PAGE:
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Whitebeam leaves

The Whitebeam

Whitebeam Tree

Whitebeam (Sorbus aria, family - Rosacea) is a beautiful, but slow-growing, medium-sized Deciduous tree with red berries, reaching 60 feet in height. They are found in Southern England, Central and Southern Europe. Irish Whitebeam (S. hibernica) found in calcareous woods in Ireland (Galway). They ate found in calcareous woods in association with ash, beech, field maple, hawthorn and wych elm. This is a tree which is really only common on chalk and limestone rocky areas in the wild. However, the tree will tolerate urban sites that are only mildly acidic. The leaves mulch down well at leaf fall. A number of very similar species are found with limited distribution and are believed to be hybrids between Sorbus aria and Sorbus torminalis (Wild Service Tree).

The tree derives its name from the brilliant white undersides of its leaves. The young shoots are white-grey coloured and hairy, changing later to olive green and then to olive-brown. In sunlight, the bark can appear to have a red tinge. White flowers appear in May to June followed by deep red fruits speckled brown which ripen and fall in September. Birds are fond of them.

Britain has a small number of endemic whitebeams which occur nowhere else in the world.

The brown wood is quite hard and forms good timber. The wood is used for Tool handles, turnery, furniture and plywood. The edible fruit can be made into jam and wine. The tree can be grown from seed, which should be treated by moist chilling, starting in December for April planting. The yield is approximately 31,000 black seeds, similar to Apple pips, per kilogramme.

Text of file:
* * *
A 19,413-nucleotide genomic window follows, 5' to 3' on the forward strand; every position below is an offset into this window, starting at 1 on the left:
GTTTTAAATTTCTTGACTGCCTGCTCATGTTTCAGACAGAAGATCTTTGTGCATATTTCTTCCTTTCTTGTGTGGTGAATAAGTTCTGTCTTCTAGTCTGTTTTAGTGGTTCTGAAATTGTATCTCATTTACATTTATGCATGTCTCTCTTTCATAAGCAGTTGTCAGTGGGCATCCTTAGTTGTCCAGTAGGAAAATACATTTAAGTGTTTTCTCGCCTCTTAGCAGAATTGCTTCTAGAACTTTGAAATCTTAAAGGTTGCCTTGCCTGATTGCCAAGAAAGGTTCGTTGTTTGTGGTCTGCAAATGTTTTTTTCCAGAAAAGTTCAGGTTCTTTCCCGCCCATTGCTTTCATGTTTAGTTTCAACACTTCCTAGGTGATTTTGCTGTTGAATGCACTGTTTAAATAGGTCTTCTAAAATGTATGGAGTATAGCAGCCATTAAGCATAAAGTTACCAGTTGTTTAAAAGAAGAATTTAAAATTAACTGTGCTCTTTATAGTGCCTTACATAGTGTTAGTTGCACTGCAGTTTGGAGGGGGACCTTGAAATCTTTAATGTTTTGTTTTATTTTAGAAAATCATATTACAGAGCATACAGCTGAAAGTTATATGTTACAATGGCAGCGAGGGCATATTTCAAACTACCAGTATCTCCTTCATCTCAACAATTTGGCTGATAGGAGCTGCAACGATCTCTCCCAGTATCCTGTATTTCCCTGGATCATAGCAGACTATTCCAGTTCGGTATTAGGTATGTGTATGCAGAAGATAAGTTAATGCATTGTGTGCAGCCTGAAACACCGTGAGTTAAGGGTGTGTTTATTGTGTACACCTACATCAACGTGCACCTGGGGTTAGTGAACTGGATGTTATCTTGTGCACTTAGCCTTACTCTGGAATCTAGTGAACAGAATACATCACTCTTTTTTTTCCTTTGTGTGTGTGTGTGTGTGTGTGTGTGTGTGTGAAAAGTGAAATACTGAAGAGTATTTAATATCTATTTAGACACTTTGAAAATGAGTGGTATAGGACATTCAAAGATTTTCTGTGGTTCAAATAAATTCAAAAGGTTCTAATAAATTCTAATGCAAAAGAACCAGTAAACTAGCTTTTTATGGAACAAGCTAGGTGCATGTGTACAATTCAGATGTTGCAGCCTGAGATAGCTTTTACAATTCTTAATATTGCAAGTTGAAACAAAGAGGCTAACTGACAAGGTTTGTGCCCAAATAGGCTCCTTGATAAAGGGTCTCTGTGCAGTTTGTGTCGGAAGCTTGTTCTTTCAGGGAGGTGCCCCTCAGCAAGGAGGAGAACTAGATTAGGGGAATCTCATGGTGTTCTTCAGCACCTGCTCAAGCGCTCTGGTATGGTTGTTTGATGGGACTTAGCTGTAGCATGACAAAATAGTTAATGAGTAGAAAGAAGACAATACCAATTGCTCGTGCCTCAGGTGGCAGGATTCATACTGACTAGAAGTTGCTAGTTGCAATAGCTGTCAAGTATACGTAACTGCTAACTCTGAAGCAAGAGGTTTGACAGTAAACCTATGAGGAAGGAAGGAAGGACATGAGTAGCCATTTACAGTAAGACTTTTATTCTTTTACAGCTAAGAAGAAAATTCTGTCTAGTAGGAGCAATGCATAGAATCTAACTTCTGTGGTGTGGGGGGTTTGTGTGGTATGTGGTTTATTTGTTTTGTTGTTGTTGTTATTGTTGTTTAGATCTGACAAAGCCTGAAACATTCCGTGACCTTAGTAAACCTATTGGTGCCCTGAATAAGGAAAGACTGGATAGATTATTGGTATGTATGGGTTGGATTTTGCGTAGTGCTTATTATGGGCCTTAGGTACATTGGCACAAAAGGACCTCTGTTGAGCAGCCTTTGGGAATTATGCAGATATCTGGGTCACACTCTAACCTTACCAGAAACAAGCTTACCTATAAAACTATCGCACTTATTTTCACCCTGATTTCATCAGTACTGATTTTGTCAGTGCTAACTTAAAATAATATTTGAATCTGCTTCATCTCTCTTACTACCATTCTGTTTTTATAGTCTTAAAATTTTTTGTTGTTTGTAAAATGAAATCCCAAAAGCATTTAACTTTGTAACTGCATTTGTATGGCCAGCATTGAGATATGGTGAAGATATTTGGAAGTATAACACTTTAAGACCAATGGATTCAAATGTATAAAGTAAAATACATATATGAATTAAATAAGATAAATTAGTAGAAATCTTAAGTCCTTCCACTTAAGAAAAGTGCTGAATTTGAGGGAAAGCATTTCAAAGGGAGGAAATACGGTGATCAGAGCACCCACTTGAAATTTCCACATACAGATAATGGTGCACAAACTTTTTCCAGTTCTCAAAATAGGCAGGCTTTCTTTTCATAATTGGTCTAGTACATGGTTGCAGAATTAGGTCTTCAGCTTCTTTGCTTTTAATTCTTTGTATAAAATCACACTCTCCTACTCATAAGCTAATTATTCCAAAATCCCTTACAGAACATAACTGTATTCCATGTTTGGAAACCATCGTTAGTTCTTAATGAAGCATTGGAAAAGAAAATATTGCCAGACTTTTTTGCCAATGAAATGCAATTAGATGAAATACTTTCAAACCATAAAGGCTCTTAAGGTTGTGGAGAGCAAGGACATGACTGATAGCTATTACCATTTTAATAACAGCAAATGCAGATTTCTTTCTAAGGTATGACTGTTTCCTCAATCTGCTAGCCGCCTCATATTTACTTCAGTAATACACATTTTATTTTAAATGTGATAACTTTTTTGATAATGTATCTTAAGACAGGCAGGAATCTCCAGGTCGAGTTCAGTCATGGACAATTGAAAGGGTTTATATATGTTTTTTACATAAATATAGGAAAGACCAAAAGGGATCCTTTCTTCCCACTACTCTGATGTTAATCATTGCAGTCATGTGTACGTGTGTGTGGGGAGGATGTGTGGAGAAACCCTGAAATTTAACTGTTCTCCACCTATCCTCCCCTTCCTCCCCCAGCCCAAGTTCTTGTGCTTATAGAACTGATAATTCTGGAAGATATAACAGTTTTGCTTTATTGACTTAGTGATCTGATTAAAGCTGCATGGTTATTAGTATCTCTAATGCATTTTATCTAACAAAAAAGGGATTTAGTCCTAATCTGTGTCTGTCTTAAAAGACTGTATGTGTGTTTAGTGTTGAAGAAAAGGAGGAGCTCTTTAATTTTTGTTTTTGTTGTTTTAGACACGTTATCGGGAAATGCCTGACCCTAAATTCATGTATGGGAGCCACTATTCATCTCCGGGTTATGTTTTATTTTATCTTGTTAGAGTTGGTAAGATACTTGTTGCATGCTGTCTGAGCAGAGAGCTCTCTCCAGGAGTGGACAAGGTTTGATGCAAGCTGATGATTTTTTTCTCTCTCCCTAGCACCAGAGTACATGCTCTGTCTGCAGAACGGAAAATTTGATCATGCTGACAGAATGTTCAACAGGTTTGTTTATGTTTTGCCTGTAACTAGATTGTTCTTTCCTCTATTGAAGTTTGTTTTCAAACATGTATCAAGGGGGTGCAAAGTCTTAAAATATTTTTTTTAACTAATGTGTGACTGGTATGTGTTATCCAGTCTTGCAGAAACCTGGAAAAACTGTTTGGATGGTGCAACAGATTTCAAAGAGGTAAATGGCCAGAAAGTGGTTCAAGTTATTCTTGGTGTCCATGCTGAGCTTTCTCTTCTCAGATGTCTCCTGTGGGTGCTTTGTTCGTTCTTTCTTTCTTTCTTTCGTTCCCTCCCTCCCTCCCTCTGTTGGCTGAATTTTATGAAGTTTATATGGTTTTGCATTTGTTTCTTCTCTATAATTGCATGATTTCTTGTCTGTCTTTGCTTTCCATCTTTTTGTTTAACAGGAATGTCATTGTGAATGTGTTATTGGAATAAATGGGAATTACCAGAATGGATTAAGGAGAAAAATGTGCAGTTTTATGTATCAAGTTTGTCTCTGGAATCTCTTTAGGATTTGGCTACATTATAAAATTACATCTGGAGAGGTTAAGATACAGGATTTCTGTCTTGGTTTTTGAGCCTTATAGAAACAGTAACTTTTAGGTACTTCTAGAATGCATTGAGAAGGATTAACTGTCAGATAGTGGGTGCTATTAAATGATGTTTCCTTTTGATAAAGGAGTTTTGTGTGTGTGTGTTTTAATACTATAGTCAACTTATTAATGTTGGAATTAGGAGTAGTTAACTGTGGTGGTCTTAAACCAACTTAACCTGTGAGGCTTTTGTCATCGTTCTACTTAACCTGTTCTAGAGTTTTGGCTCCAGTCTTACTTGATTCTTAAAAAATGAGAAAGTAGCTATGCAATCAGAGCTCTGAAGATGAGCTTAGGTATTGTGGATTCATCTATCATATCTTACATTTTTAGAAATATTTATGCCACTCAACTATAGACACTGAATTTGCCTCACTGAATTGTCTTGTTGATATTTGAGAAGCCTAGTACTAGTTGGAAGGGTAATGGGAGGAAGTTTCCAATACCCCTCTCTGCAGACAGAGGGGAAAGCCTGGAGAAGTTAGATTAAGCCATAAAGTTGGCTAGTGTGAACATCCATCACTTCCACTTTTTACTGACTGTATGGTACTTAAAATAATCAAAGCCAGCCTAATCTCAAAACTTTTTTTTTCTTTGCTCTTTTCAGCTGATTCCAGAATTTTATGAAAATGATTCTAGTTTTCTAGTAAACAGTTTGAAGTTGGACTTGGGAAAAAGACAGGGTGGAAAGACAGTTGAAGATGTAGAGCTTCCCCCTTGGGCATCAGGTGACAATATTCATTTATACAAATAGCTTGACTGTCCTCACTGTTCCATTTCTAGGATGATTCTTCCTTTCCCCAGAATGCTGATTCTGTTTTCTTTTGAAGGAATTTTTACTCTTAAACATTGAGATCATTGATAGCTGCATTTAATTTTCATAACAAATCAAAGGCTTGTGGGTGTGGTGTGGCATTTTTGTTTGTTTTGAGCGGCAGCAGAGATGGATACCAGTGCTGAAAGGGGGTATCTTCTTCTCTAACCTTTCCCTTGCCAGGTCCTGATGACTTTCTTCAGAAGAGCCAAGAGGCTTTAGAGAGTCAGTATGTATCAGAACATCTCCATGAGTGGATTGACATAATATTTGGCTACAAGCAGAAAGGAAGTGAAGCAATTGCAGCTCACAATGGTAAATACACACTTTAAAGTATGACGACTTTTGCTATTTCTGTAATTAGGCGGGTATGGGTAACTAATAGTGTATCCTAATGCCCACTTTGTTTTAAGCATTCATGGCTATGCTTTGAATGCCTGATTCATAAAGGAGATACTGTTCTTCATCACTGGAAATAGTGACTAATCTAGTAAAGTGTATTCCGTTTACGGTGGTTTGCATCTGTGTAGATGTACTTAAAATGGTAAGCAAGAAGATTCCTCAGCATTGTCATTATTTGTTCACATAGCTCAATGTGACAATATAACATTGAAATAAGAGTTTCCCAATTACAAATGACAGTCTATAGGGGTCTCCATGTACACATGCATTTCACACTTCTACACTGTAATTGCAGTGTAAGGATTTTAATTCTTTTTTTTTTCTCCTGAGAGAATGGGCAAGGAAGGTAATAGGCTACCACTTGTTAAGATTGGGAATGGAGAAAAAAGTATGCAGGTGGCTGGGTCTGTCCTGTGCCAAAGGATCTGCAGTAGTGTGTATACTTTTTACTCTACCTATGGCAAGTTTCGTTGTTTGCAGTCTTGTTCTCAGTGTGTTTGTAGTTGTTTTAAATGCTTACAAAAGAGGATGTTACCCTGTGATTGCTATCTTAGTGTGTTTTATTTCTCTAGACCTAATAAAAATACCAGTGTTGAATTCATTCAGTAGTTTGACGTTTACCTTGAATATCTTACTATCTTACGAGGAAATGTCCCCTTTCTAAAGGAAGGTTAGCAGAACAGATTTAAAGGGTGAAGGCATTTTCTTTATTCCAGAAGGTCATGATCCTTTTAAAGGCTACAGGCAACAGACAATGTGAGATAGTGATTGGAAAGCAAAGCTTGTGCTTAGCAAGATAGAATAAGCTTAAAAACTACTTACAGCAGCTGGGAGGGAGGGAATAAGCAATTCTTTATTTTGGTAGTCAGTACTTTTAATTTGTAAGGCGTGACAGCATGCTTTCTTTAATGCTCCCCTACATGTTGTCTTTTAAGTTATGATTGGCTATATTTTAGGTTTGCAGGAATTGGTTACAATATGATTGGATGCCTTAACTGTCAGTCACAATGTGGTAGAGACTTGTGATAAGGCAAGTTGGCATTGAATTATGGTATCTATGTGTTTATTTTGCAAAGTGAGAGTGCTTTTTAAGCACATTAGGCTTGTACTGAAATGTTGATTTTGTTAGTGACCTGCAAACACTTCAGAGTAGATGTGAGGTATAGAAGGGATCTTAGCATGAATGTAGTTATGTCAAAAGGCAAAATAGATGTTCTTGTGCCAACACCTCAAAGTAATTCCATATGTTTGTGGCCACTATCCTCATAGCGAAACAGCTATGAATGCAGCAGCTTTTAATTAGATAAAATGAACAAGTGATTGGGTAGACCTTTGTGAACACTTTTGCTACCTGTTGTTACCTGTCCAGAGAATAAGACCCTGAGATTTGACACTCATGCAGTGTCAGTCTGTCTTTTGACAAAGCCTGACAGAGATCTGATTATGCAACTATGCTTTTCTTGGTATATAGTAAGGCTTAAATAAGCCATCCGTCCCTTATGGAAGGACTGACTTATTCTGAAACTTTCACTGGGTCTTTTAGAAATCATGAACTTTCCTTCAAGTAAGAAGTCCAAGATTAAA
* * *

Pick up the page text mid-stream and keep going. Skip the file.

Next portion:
The Arran Whitebeams

Two heavily endangered species of tree which exist nowhere else in the world, make their home on the Isle of Arran, Sorbus arranensis, the Arran Whitebeam, and Sorbus Pseudofennica the Arran cut-leaved whitebeam. They are Scotland's rarest native trees and only a few hundred exist in two rocky glens at the north end of the island, holding on to a precarious existence clinging to the rocky outcrops.

The Arran Whitebeam was first recorded in 1897 and is thought to have been the result of a natural hybridisation between the Rock Whitebeam (Sorbus ancaparia) and a rowan. Both species were once abundant on the island but have suffered from farming clearances.

These small, windswept trees are constantly under threat from gales and heavy snow storms, not helped by the fact that their fragile root systems are easily dislodged.


Acknowledgements and further reading:

The Observer's Book of TreesFrederick Warne & Co. Ltd.
The Meaning of TreesFred HagenederChronicle

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Ken James 2008